Example 7 An emulsion may be prepared from the solution of silicone inbenzene obtained by controlled hydrolysis of methyldichlorosilane. The hydrolysis may be accomplishedby slowly adding 2 ml. of a solution comprising 4 volumes 4% ml.) of methyldichlorosilane and 5 volumes (1% m1.) of benzene to a saturated solution of 6.5 gr. sodium acetate trihydrate held at 0-10 C. On completion of the hydrolysis, as indicated by a test of the acidity of the supernatant oily-solution, the aqueous phase is withdrawn and discarded. The oily solution may then be emulsified by stirring into ml. of an aqueous solution of-0.0l to 5% of the emulsifying agent of Example 1 based on the'weightofthe oil. The emulsion so prepared when applied'to serge fabric confersa soft feel and appreciable' water repellency.

"The emulsion prepared in accordance with this example may be-used in the treatments described in Examples 2-6.

Although emulsions of fairly high ,oil concentration canbeprepared, such emulsions are pref. erably-diluted for application to textilematerials. Thediluted emulsions preferablyhavea silicone oil concentrationof from 0.25% to 3.0% of. the weight-of the water.

; From the foregoing description -it.-wi1l be seen that the present invention provides a relatively simple process for improving the properties of textile materials such as textile fabrics and the like. It also provides an improved composition for such purposes and a method of making the composition.

We claim:

1. The method of preparing an organic-textile treating composition which comprises adding about 2 ml. of a solution containing about 4 vols. of mono-methyldichlorosilane and about 5 vols. of benzene to a solution composed of about 16 ml. of water, 5.5 g. of sodium acetate trihydrate and 0.01 g. of sodium stearyl taurine, agitating the mixture to form an emulsion, and thereafter diluting the emulsion to about 100 ml. with water.

2. The method of preparing an organic textile treating composition which comprises adding a solution containing a mono-alkyl dichlorosilane and an inert organic solvent selected from the group consisting of benzene and methyl benzene in the proportion of at least 1 part by volume of said inert aromatic solvent to 2 parts of monoalkyl dichlorosilane to a water solution of sodium acetate, the proportion of water to mono-alkyl dichlorosilane solution being at least equal to twice the volume of said mono-alkyl dichlorosilane solution, and said sodium acetate being present in an amount at least sufficient to neutralize hydrochloric acid evolved in the hydrolysis of said mono-alkyl dichlorosilane, and agitating the mixture in the presence of an emulsifying agent, said emulsifying agent being present in the proportion of from 0.01 to about 5% by weight of the hydrolysis product of said mono-alkyl dichlorosilane, whereby an emulsion is formed.

3. The method of preparing an organic textile treating composition which comprises adding a solution containing a mono-alkyl dichlorosilane and an inert organic solvent selected from the group consisting of benzene and methyl benzene in the proportion of at least 1 part by volume of said inert aromatic solvent to 2 parts of monoalkyl dichlorosilane to a water solution of sodium acetate and an emulsifying agent, the proportion of water to mono-alkyl dichlorosilane solution being at least equal to twice the volume of said mono-alkyl dichlorosilane solution, and said sodium acetate being present in an amount at least suficient to neutralize hydrochloric acid evolved in the hydrolysis of said monoalkyl dichlorosilane, and agitating the mixture to form an emulsion of the hydrolyzate formed in situ of said monoalkyl dichlorosilane, the proportion of emulsifying agent being from 0.01 to about 5% by weight of said hydrolyzate.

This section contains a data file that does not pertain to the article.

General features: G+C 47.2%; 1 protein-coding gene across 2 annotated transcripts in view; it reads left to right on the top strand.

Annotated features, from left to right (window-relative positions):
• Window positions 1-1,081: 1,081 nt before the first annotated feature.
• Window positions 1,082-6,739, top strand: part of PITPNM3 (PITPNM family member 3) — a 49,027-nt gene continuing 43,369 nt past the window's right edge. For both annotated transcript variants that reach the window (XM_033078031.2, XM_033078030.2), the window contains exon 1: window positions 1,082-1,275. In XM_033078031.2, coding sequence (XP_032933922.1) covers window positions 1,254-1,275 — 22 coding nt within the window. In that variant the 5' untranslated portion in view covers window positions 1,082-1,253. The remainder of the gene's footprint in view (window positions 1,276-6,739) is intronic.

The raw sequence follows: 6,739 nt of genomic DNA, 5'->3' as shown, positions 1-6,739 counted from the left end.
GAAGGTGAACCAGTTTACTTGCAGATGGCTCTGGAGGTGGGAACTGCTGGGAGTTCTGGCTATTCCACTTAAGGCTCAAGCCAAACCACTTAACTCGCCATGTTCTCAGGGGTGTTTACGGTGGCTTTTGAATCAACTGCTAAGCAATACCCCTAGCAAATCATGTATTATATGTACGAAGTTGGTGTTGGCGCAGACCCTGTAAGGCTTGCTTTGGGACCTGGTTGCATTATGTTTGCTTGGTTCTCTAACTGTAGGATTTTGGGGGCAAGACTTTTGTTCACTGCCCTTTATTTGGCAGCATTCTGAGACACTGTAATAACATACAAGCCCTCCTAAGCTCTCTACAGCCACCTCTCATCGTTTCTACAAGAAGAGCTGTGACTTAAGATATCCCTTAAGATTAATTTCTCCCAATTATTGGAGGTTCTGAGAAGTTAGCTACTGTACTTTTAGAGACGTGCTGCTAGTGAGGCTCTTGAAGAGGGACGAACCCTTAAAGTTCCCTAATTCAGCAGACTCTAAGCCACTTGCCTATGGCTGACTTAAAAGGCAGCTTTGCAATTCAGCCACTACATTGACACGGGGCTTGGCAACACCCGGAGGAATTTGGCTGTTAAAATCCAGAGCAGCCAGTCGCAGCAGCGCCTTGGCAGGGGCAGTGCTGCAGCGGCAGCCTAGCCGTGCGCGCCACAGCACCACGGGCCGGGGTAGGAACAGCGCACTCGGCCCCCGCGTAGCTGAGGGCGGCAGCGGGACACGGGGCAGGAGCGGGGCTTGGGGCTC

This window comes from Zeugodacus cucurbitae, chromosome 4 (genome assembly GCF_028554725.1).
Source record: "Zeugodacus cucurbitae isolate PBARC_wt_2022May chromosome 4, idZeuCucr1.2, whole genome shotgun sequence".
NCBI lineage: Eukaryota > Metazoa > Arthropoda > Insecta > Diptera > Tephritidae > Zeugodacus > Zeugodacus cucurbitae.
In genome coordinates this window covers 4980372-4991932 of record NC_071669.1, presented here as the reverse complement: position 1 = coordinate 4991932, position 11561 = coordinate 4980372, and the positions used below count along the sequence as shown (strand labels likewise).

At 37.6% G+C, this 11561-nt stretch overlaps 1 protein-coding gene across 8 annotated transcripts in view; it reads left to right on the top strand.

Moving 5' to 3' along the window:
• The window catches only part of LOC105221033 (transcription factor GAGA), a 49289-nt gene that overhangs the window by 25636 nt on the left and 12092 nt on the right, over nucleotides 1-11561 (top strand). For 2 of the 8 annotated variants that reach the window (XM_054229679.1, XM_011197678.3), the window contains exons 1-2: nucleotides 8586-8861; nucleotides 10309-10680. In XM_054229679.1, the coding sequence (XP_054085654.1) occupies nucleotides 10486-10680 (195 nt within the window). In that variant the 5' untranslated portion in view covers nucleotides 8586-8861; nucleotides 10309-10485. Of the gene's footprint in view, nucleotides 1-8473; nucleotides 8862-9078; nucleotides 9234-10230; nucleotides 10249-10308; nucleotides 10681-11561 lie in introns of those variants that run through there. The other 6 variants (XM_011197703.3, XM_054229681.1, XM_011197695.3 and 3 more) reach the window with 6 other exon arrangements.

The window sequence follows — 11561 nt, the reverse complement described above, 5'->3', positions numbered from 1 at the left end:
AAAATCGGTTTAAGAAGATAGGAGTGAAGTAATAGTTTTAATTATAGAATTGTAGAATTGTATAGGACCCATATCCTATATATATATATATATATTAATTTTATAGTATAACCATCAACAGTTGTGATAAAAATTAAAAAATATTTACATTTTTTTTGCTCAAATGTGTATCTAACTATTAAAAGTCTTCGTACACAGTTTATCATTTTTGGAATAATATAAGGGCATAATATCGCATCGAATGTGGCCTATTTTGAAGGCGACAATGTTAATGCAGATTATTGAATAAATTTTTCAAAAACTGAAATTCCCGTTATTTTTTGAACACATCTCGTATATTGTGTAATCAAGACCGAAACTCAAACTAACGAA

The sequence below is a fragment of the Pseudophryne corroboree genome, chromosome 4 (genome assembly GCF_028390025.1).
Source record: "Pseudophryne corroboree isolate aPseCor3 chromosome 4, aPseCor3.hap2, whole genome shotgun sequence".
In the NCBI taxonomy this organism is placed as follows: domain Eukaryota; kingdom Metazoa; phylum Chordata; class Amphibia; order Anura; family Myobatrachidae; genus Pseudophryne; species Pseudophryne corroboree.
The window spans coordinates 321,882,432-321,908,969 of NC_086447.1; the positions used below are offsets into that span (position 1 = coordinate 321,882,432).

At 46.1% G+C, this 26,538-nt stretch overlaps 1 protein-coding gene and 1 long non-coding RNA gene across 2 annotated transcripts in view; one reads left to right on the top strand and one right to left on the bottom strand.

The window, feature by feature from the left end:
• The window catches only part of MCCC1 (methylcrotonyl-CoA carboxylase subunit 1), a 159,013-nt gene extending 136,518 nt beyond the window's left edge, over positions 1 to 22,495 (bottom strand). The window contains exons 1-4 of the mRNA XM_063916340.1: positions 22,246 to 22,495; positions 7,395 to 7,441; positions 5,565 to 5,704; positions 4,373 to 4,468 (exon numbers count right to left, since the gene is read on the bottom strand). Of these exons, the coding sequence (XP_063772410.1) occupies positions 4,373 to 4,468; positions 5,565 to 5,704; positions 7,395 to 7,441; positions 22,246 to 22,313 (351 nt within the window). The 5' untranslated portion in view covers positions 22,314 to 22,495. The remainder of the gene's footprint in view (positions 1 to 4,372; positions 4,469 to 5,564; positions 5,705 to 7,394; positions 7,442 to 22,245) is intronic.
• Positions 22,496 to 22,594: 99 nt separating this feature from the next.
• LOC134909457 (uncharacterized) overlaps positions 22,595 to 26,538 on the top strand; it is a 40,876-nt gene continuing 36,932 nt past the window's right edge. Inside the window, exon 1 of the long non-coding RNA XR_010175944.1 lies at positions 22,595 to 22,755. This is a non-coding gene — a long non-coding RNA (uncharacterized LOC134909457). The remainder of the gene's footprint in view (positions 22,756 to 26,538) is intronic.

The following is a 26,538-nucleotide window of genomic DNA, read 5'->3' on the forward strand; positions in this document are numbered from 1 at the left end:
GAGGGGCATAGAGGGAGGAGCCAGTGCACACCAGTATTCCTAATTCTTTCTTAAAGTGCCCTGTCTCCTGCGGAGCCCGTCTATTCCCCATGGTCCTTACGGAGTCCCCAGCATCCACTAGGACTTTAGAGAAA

4. The method of preparing an organic textile treating composition which comprises adding a solution containing a mono-alkyl dichlorosilane and an inert organic solvent selected from the group consisting of benzene and methyl benzene in the proportion of at least 1 part by volume of said inert aromatic solvent to 2 parts of monoalkyl dichlorosilane to a water solution of sodium acetate, the proportion of water to mono-alkyl dichlorosilane solution being at least equal to twice the volume of said mono-alkyl dichlorosilane solution, and said sodium acetate being present in an amount at least sufficient to neutralize hydrochloric acid evolved in the hydrolysis of said monoalkyl dichlorsilane, whereby said monoalkyl dichlorosilane is slowly hydrolyzed, separating the aqueous phase formed during the hydrolysis, and emulsifying the remainder in the presence of an emulsifying agent in the propor- 6 tion of 0.01 to about 5% by weight of the hydrolyzate.

5. The method of preparing an organic textile treating composition which comprises adding a solution containing about ml. of the monomethyldichlorosilane and an inert organic solvent being a member of the group consisting of benzene and methyl benzene, said innert organic solvent being present in the proportion of at least 1 part by volume to 2 parts by volume of monomethyl dichlorosilane, to a solution containing about 5.5 grams of sodium acetate trihydrate and at least enough water to dissolve said sodium acetate trihydrate, and agitating the mixture in the presence of an emulsifying agent, said emulsifying agent being present in the proportion of from 0.01 to about 5% by Weight of the hydrolyzate of said mono-methyl dichlorosilane, whereby an emulsion is formed.